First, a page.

Oksana: Oh, I think we should also mention that a noun coming after the word [пахнуть] should be put into the instrumental case. Here are some examples. [Пахнуть духами]
Eddie: To smell like perfume.
Oksana: [Пахнуть мылом]
Eddie: “To smell like soap.” In the dialogue, it was [алкоголем]. I don’t think this word needs much explanation. “Alcohol” sounds the same even in Russia.
Oksana: Almost the same. [Алкоголь]

Lesson focus

Eddie: Grammar time. Today the focus of our attention will be on verbs. Our task will be to review the thing called aspects.
Oksana: It’s not something new to you. I'm sure you remember a lot from the beginner lessons, but still it never hurts to practice what you already know.
Eddie: So, unlike English, Russian language has only three basic tenses: present, past and future. But this simplicity in tenses is compensated for by such concepts as aspects.
Oksana: Yeah, we have two aspects: perfective and imperfective. Aspects are used to indicate if an action was completed successfully or is ongoing.
Eddie: To do this in English you can use the verbs like “had” and “have”. For example, in the phrase “I read”, the action is completed. However, in a phrase like “I have been reading” it is implied that the action is not yet completed. Aspects are used to illustrate this difference.
Oksana: That’s right. Oh, we should also mention that aspects are only used in the past and future tenses, and in the dictionary forms of the verbs. If you are talking about the present event, it’s obvious that the action is ongoing so you only use the imperfective for that.
Eddie: Yeah, so once again, imperfective aspect of the verbs indicates incomplete, ongoing, habitual, reversed or repeated actions. And perfective indicates actions that have been completed successfully. So every Russian verb has two forms and three tenses, is that right?
Oksana: Yes, almost every Russian verb has both aspects. There are normally two words for each verb indicating each aspects.
Eddie: Are there some rules or patterns we can use to easily switch from one aspect to the other?
Oksana: Well, often these two words are closely related and only different prefixes or suffixes, but sometimes they’re completely different. There are no strict rules for how to form the aspects, unfortunately.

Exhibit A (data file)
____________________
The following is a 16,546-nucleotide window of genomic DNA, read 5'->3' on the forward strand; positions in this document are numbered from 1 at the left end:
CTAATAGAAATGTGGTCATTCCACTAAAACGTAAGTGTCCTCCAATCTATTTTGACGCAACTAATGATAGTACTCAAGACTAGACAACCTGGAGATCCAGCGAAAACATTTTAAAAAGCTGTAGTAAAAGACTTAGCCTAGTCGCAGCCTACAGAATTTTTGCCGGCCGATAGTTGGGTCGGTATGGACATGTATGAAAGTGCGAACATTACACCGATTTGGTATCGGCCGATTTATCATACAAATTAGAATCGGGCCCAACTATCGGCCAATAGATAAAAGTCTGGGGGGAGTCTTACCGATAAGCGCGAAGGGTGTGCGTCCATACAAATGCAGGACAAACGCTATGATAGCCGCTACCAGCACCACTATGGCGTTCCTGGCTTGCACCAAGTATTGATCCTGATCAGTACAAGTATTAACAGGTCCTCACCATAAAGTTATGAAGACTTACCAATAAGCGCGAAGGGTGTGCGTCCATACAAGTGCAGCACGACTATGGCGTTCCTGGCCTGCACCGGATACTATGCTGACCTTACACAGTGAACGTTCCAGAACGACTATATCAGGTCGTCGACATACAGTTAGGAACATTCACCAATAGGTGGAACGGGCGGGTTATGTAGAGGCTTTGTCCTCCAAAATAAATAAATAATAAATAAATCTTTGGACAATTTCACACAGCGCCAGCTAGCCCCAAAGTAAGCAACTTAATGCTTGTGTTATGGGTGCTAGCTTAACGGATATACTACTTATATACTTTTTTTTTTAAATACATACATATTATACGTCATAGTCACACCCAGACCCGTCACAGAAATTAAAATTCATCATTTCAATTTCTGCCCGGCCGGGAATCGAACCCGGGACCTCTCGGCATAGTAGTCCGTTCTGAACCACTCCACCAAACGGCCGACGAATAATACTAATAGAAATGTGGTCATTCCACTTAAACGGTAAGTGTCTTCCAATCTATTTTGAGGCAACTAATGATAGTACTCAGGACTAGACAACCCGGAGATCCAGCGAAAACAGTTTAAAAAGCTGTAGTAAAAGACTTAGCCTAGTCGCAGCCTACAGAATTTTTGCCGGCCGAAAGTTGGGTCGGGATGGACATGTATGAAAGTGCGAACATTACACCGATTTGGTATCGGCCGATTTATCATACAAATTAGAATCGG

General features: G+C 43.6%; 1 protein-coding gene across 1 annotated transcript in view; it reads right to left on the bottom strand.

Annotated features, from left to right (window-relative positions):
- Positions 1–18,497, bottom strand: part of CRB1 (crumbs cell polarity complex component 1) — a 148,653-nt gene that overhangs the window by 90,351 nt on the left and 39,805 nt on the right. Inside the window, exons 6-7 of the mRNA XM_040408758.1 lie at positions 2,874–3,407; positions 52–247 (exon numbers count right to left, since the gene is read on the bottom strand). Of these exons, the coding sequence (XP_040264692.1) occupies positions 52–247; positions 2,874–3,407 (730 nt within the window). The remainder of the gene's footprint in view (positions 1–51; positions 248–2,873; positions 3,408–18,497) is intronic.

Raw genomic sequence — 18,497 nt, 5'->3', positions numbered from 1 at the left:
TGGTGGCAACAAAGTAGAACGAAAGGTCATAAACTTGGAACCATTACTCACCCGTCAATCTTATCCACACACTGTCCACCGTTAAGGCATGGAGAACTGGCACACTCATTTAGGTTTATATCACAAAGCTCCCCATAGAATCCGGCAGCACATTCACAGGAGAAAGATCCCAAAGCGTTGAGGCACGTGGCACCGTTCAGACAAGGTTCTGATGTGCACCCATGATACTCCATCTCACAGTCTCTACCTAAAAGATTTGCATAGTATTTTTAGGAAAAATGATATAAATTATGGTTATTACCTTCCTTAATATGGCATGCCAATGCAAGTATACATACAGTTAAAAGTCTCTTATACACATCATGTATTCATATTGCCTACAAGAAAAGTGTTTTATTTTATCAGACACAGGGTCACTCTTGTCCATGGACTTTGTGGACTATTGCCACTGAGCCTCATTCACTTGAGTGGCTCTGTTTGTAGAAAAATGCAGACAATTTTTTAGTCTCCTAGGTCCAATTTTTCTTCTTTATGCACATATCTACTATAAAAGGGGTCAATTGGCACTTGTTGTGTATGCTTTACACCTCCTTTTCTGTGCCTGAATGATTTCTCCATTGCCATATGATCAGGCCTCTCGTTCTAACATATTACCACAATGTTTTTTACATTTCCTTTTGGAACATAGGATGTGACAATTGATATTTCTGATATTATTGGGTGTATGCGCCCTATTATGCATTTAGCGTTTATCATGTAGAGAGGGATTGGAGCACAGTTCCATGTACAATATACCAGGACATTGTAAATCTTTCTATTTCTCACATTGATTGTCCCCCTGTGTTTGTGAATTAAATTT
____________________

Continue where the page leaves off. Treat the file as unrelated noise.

Eddie: Well, in that case, we should just take the verbs from our lesson and try to understand the concept of aspect by analyzing those verbs at least.
Oksana: Yeah, that would be the best way. So here are the verbs. [Опоздали]
Eddie: You were late.
Oksana: [Опаздываете]
Eddie: You are late.
Oksana: [Проспал]
Eddie: I overslept.
Oksana: [Работал]
Eddie: I was working.
Oksana: [Видела]
Eddie: “She saw.” Let’s go over them one by one. The first word was “to be late”, right?
Oksana: Yes, and the dictionary form of the verb “to be late” is [опаздывать], but it can also be [опоздать].
Eddie: So you’re saying there are two dictionary forms for each verb. What should we look for in the dictionary then?
Oksana: Well, as we mentioned before, the dictionary forms of the verbs also come in two aspects, but I can’t really tell you which aspect to look for in the dictionary. Some dictionaries give both perfective and imperfective aspects of the verbs, some give only one form. Honestly, I don’t know why they chose one or another aspect.
Eddie: So basically you’re saying we have to learn both aspects at the same time, right?
Oksana: If you’re serious about Russian you should learn them anyway. The good thing is any good dictionary will always tell you which aspect the verb is used in and give you the other aspect right away.
Eddie: Ok, so back to our examples. The verb “to be late” was used in both aspects in our dialogue.
Oksana: The imperfective aspects [опаздывать] and the perfective one, [опоздать].
Eddie: So [опаздывать] is an imperfective verb which indicates ongoing or habitual action. Give us some examples, Oksana.
Oksana: [Я опаздываю на работу.]
Eddie: “I'm late for work.” Here we have an ongoing action like someone is on the way to work and he’s late.
Oksana: [Он всегда опаздывает]